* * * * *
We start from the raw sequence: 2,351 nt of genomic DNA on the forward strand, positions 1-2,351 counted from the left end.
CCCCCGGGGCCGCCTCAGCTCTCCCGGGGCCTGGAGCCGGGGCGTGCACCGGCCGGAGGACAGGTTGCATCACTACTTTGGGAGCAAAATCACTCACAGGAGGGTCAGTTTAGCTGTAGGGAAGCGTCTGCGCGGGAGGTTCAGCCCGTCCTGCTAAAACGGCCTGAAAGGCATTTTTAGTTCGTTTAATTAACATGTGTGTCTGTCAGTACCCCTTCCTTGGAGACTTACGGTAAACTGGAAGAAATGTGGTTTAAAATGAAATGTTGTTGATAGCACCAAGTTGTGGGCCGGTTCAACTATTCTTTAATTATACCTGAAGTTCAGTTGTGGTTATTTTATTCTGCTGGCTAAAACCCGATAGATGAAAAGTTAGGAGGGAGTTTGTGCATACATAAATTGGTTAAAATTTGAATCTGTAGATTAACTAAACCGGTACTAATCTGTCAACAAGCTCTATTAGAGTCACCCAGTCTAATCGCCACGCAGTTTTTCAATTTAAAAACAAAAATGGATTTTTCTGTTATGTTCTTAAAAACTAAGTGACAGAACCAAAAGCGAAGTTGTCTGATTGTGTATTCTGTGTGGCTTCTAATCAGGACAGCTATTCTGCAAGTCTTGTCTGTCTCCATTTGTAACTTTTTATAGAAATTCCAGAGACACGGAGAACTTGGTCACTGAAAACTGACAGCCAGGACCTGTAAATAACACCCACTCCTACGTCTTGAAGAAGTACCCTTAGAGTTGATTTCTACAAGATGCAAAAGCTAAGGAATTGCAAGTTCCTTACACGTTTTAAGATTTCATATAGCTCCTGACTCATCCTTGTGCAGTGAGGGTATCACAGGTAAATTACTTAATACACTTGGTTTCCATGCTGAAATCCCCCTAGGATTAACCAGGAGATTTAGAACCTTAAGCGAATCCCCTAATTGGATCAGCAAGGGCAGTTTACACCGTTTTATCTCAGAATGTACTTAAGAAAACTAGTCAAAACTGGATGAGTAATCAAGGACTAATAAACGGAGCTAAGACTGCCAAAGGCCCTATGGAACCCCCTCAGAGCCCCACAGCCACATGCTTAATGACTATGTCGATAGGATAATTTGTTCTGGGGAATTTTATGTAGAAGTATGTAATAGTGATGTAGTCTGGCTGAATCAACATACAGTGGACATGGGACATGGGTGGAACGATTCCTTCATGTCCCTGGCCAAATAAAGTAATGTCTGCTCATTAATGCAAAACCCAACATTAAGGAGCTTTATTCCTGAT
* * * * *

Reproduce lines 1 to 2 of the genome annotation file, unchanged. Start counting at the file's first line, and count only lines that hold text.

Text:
We start from the raw sequence: 2,351 nt of genomic DNA on the forward strand, positions 1-2,351 counted from the left end.
CCCCCGGGGCCGCCTCAGCTCTCCCGGGGCCTGGAGCCGGGGCGTGCACCGGCCGGAGGACAGGTTGCATCACTACTTTGGGAGCAAAATCACTCACAGGAGGGTCAGTTTAGCTGTAGGGAAGCGTCTGCGCGGGAGGTTCAGCCCGTCCTGCTAAAACGGCCTGAAAGGCATTTTTAGTTCGTTTAATTAACATGTGTGTCTGTCAGTACCCCTTCCTTGGAGACTTACGGTAAACTGGAAGAAATGTGGTTTAAAATGAAATGTTGTTGATAGCACCAAGTTGTGGGCCGGTTCAACTATTCTTTAATTATACCTGAAGTTCAGTTGTGGTTATTTTATTCTGCTGGCTAAAACCCGATAGATGAAAAGTTAGGAGGGAGTTTGTGCATACATAAATTGGTTAAAATTTGAATCTGTAGATTAACTAAACCGGTACTAATCTGTCAACAAGCTCTATTAGAGTCACCCAGTCTAATCGCCACGCAGTTTTTCAATTTAAAAACAAAAATGGATTTTTCTGTTATGTTCTTAAAAACTAAGTGACAGAACCAAAAGCGAAGTTGTCTGATTGTGTATTCTGTGTGGCTTCTAATCAGGACAGCTATTCTGCAAGTCTTGTCTGTCTCCATTTGTAACTTTTTATAGAAATTCCAGAGACACGGAGAACTTGGTCACTGAAAACTGACAGCCAGGACCTGTAAATAACACCCACTCCTACGTCTTGAAGAAGTACCCTTAGAGTTGATTTCTACAAGATGCAAAAGCTAAGGAATTGCAAGTTCCTTACACGTTTTAAGATTTCATATAGCTCCTGACTCATCCTTGTGCAGTGAGGGTATCACAGGTAAATTACTTAATACACTTGGTTTCCATGCTGAAATCCCCCTAGGATTAACCAGGAGATTTAGAACCTTAAGCGAATCCCCTAATTGGATCAGCAAGGGCAGTTTACACCGTTTTATCTCAGAATGTACTTAAGAAAACTAGTCAAAACTGGATGAGTAATCAAGGACTAATAAACGGAGCTAAGACTGCCAAAGGCCCTATGGAACCCCCTCAGAGCCCCACAGCCACATGCTTAATGACTATGTCGATAGGATAATTTGTTCTGGGGAATTTTATGTAGAAGTATGTAATAGTGATGTAGTCTGGCTGAATCAACATACAGTGGACATGGGACATGGGTGGAACGATTCCTTCATGTCCCTGGCCAAATAAAGTAATGTCTGCTCATTAATGCAAAACCCAACATTAAGGAGCTTTATTCCTGAT